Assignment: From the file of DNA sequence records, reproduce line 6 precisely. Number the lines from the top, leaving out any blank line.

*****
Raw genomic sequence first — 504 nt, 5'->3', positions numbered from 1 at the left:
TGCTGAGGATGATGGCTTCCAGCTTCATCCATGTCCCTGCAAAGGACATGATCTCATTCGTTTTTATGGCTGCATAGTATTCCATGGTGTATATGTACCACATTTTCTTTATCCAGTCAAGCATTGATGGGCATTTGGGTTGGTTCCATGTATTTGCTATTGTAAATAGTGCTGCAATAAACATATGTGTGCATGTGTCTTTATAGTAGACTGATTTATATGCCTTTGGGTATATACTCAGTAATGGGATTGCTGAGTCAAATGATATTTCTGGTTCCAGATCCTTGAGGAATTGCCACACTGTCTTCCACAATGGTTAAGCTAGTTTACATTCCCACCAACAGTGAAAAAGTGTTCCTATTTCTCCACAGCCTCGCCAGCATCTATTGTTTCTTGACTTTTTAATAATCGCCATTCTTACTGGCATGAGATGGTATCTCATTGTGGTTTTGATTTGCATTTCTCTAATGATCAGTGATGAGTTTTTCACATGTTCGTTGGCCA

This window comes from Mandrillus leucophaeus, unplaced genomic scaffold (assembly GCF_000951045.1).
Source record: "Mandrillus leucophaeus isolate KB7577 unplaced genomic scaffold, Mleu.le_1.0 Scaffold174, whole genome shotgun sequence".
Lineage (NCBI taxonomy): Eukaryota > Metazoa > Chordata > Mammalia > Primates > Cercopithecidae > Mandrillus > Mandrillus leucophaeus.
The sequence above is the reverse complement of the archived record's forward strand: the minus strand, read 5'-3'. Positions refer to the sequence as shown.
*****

The sequence above is the reverse complement of the archived record's forward strand: the minus strand, read 5'-3'. Positions refer to the sequence as shown.